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Master of doing nothing and acting like I did something.

The initial news that Disney was not only producing a new trilogy but also giving us a multitude of other stories in the galaxy far, far away was of course exciting to many Star Wars fans. New Star Wars! In the cinema and everything! Something we never expected to get again after the prequels. But it also came with the arguably justified fear that the franchise could become over-saturated and risk being the worst thing a movie franchise can be: stale.

Just how many stories can you tell in this universe, especially when our first two spin-off movies are about the Death Star and Han Solo, well-covered concepts already? Rogue One itself works because it is a genuinely entertaining movie and successfully adds to the original movie without tripping over itself. It allowed viewers to enjoy Star Wars from a different perspective than the original movies and showed just how large this world can be, as well as the fact that we don't need to follow the Skywalkers. It's a companion piece, but it's also a one-off and you certainly couldn't keep that up forever.

So this is where the old Expanded Universe rears its controversial head. Don't get me wrong here, there's a whole lot of ridiculous bullshit in the EU, but there was also a whole lot of good too. At its best, the EU added depth to the Star Wars universe, just like Rogue One, that allowed fans to immerse themselves into this story. Almost every single character from the movie, no matter how small, had their own tale. Unnecessary? Sure.

But after a while, stepping into the EU felt like stepping into a much larger universe than the one initially seen on screens. It covered thousands of years of Star Wars history, from the origins of the Jedi to the adventures beyond the Original Trilogy and despite the numerous clashes of canon, it all felt connected. Look at the Knights of the Old Republic series, arguably the most immerse Star Wars RPG experience. One of the most entertaining things about playing The Old Republic MMO is the huge wealth of lore, the size of the world, and most of it didn't even come from the movies.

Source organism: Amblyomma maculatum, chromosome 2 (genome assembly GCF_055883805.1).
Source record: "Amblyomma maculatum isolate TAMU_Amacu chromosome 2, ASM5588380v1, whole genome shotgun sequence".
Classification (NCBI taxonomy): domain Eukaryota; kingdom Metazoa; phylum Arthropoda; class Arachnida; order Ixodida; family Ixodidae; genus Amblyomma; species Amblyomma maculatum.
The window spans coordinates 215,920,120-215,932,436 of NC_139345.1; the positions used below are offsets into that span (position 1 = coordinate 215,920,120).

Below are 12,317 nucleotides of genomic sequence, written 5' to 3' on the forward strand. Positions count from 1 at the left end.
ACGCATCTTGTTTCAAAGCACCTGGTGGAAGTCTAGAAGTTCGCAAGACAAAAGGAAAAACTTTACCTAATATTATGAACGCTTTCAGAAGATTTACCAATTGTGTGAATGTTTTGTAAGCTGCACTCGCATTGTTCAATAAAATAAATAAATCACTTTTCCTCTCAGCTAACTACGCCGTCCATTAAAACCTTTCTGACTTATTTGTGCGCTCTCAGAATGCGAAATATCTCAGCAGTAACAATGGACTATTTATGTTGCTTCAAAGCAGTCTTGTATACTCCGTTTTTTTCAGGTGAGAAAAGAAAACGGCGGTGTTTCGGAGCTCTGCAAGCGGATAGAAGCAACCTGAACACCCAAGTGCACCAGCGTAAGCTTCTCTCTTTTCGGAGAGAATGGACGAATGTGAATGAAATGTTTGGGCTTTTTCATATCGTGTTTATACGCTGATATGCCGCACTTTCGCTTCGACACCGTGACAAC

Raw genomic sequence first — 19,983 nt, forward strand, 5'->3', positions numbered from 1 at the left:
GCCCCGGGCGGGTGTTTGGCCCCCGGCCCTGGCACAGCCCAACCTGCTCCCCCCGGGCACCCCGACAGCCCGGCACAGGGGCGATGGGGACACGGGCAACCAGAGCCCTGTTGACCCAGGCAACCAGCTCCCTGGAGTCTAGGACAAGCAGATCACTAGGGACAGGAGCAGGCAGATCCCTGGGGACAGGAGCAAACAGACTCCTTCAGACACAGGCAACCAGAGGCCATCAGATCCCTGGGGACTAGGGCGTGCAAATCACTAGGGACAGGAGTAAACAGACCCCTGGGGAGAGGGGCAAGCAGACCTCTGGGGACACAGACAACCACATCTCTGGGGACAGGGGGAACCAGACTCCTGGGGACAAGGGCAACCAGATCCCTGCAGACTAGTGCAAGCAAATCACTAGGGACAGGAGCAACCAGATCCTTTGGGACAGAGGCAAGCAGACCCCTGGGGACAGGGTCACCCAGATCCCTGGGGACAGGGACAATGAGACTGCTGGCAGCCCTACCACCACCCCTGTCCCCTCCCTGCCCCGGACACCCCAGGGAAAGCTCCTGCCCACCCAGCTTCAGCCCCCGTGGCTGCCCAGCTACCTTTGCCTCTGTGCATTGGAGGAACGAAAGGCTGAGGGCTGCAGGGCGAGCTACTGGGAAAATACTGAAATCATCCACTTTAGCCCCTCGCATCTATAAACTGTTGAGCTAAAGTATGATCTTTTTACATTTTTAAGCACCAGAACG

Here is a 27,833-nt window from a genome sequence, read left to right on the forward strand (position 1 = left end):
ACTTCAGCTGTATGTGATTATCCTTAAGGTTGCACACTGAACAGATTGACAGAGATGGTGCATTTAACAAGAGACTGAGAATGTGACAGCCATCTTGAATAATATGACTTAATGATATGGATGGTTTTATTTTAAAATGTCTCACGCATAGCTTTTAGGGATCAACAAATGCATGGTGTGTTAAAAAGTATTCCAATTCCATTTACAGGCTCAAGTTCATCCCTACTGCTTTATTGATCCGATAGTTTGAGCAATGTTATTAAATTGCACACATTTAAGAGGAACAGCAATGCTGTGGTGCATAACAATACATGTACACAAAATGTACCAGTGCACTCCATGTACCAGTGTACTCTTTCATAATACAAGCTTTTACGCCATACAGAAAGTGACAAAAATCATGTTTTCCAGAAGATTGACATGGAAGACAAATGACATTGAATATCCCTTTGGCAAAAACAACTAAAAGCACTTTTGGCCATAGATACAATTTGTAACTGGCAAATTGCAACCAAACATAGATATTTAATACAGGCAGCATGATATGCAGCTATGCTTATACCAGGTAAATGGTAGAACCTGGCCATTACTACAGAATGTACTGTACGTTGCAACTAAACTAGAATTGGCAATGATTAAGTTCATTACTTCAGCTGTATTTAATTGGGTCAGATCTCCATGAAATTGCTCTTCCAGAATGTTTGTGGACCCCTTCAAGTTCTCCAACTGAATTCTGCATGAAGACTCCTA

I understand why the EU was scrapped, disappointed as I was, but Star Wars is a universe that begs to be explored. If every film becomes about the Skywalkers, Han Solo or Boba Fett, then we would have a problem, as the old EU also discovered eventually; there are only so many stories you can tell in the Original Trilogy era before it becomes overcrowded.

But like the EU also discovered, there's more to Star Wars than just those films. The Clone Wars and Rebels have both been successful because they expand the universe just like the EU did, using both sets of trilogies as jumping off points to tell their own stories. These series may be close in proximity to the two trilogies, but once we get further into the new trilogy and Rebels comes to an end, it's not impossible that we see a series set between Episodes VI and VII. Both have also at least briefly explored the history of this universe, opening the door to future stories in earlier eras as well.

It's worth remembering Disney's other big franchise (you know, that comic one...) has been so successful in large part due to a willingness to embrace other genres. Look at the differences between The Winter Soldier, Guardians of the Galaxy or Doctor Strange. Despite sharing enough similarities that they at least remind you they are set in the same universe, they all have a unique identity and tell a different type of story.

As a war movie rather than a space opera, Rogue One proves the Star Wars is capable of genre jumping too Any genre could exist anywhere in this universe, as the EU also managed to prove. The Clone Wars took similar advantage of this freedom, flicking between genres as the series went on and proved before Rogue One that this could work for Star Wars.

While not bringing in the same numbers as The Force Awakens, Rogue One still showed that people will show up for a Star Wars movie that isn't part of the official saga. So why not go more out there? Why not go deep into the criminal underworld and make a gangster movie, or maybe a Coruscant-based conspiracy thriller? Personally, I'd love to see a Western-style film set between Episodes III and IV, similar to John Jackson Miller's EU novel Kenobi.

Star Wars is a franchise full of possibilities and it has proved in the past that it can succeed. There's a lot more pressure on it now to do so, but Rogue One showed that Disney wasn't afraid to take a risk, making something different to what came before but still making it feel like a Star Wars movie. There's still a risk of over-saturation, but there's so much potential for new and exciting storytelling that the Star Wars franchise absolutely has a shot.

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